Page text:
In partnership with Heritage Watch and Agir pour le Cambodge, in 2007 GHF established the Community-Based Tourism Board (CBT). Up until that time, the communities surrounding the Banteay Chhmar site were dependent on rice farming for both their food and their livelihoods. This reliance on a one-crop industry created a reality of extreme vulnerability to uncontrollable circumstances, negatively impacting the quality of life and income for the local communities.

With the CBT, however, villagers now have access to an alternative economic model. By supplying facilities to visitors, including homestays and a range of activities, the CBT has functioned as a sustainable model to manage incoming tourism, as well as helped many families become the owners of small businesses. Nil Louern, a mother of four and a local resident of Banteay Chhmar, was initially hesitant about the new program. “When we first learned that GHF would be restoring the temple, we were worried that villagers would be made to leave, like in the past.” However, after successfully joining the CBT her fears have evaporated: “We are very happy that GHF is protecting the temple as well as the people of Banteay Chhmar,” efforts which have enabled her to open her home to tourists and help pay her eldest son’s university fees.

While the profits of private enterprise remain in the hands of the individual business owners, the CBT’s income from visitors to Banteay Chhmar is shared amongst all the villagers. To date, it has been invested in community initiatives such as waste collection services and cleaning of the moat, as well as gone to the opening of a local restaurant and a children’s library. A team of 15 volunteer committee members manages the allocation of these funds, as well as the training of local guides, supplementary education for CBT members (topics include English language, hygiene, and transport) and initiate community projects.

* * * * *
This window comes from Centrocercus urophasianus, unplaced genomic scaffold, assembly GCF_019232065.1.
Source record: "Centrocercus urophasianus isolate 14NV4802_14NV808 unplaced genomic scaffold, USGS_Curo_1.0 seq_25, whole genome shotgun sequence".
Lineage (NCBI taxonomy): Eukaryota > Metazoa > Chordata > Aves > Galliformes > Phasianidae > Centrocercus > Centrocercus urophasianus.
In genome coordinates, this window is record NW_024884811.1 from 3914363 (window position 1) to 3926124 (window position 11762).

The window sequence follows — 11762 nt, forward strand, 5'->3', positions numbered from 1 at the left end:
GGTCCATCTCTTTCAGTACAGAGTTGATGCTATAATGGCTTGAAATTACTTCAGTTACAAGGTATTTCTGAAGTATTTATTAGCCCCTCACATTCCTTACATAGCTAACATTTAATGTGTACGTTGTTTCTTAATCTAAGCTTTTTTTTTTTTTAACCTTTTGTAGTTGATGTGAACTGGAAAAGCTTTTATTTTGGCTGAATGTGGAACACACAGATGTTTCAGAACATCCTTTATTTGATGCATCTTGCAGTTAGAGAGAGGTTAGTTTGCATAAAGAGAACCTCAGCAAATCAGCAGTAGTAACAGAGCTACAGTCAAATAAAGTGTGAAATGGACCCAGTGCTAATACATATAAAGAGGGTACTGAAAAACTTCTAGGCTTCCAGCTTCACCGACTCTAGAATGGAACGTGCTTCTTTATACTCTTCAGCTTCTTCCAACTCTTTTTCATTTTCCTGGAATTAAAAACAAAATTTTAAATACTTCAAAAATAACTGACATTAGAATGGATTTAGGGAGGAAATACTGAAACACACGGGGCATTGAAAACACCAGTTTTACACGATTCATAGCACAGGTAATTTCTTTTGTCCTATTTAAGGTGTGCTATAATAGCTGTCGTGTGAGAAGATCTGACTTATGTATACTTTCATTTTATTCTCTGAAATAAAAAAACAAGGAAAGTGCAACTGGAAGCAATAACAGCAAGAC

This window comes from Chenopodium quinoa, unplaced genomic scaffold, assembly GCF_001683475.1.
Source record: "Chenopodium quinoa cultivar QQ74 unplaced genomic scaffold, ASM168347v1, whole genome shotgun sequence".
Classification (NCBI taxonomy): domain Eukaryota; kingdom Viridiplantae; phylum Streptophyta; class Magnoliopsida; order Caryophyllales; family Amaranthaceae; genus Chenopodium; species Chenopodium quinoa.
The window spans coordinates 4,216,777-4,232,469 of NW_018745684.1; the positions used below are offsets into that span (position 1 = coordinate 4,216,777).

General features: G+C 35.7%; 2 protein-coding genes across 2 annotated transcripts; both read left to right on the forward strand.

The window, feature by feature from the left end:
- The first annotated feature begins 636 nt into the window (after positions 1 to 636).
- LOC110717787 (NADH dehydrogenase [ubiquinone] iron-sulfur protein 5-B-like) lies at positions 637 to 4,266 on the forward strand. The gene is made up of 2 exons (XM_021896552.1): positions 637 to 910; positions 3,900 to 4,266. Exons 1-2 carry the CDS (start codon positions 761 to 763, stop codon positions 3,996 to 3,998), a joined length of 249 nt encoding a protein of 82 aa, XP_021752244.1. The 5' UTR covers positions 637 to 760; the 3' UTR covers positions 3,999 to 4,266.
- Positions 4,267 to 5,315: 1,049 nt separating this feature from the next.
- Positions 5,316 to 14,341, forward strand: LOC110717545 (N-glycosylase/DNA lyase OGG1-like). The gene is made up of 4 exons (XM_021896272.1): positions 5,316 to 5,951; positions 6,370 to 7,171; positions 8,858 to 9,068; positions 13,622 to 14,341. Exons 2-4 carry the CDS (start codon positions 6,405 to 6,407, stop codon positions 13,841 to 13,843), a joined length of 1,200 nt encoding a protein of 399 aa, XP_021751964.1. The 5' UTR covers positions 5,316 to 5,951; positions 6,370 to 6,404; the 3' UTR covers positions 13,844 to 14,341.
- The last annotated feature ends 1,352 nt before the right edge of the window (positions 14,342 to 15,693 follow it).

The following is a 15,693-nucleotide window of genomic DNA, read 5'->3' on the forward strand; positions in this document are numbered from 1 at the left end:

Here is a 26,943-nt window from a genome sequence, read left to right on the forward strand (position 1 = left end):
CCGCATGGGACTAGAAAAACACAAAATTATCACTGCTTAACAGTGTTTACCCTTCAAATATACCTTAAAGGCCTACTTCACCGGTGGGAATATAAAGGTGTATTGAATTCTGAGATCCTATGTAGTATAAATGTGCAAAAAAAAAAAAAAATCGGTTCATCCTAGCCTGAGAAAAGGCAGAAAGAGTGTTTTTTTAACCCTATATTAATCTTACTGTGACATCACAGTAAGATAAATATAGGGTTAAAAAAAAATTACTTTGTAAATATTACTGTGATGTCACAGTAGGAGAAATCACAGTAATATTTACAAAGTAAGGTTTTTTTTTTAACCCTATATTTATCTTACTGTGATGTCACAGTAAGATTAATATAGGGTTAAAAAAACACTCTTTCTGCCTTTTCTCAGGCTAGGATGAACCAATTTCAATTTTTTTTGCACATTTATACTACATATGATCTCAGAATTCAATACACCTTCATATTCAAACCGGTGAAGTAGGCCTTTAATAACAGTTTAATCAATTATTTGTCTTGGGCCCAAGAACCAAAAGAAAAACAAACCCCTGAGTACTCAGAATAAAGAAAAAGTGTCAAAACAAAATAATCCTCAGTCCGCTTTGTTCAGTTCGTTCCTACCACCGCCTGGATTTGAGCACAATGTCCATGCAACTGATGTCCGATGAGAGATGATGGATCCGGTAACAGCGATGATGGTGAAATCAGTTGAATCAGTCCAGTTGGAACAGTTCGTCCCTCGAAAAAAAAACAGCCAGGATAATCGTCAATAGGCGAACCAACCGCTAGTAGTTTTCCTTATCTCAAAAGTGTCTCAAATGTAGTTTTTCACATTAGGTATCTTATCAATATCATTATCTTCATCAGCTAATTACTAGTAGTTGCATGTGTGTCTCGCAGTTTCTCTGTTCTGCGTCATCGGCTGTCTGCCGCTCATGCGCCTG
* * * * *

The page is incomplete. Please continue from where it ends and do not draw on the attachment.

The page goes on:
The growing tourism market has allowed for a great diversification in the occupations of the local people. Though rice – and to a lesser extent cassava – farming is still the dominant economic drive in Banteay Chhmar, the CBT now boasts a total of 70 villagers working in the project at different capacities, ranging from transport, cooking meals, serving as guides, operating ox cart rides, and entertaining guests with performances of classical Khmer music. Additionally, there are nine home-stays in the village offering 30 rooms, and current capacity ranges from 25 to 50 visitors per night.

This new strategy has reaped increasing dividends over the years. According to the Phom Penh Post, in 2012, only 671 visitors checked in to the CBT, while in 2013, visitor count increased to 882. In 2014, the CBT welcomed 1,288 visitors, and tourism income climbing from $13,977 in 2013 to $36,013. Considering that the revenue for the program in 2008 – the first year of its operation – stood at $8,800, a formerly unvisited and unknown region has increased its income from tourism by over 300% in five short years. As the CBT grows and can diversify its investments, we are confident that tourism will soon represent an important part of the local economy in Banteay Chhmar.

Conserving the Site

Though the locals now jealously maintain the ruins at Banteay Chhmar, that wasn’t always the case. One night in the early 1990s, residents near the temple complex awoke to the sound of a loud explosion, signaling the beginning of the looter’s dread craft. As the sun rose on the scene, villagers watched helplessly as the thieves carried off their irreplaceable cultural heritage. It’s one of “many looting stories,” according to Mr. Sanday. The last, and one of the worst, occurred in 1999. Of eight peerless Avalokiteshvara bas reliefs on the western gallery wall, six were stolen and nearly lost forever. Only a serendipitous encounter with the Thai police saved them. Caught at the border, the looters were forced to turn over the 117 pieces comprising the stolen reliefs, which are now safely on display in the National Museum of Cambodia.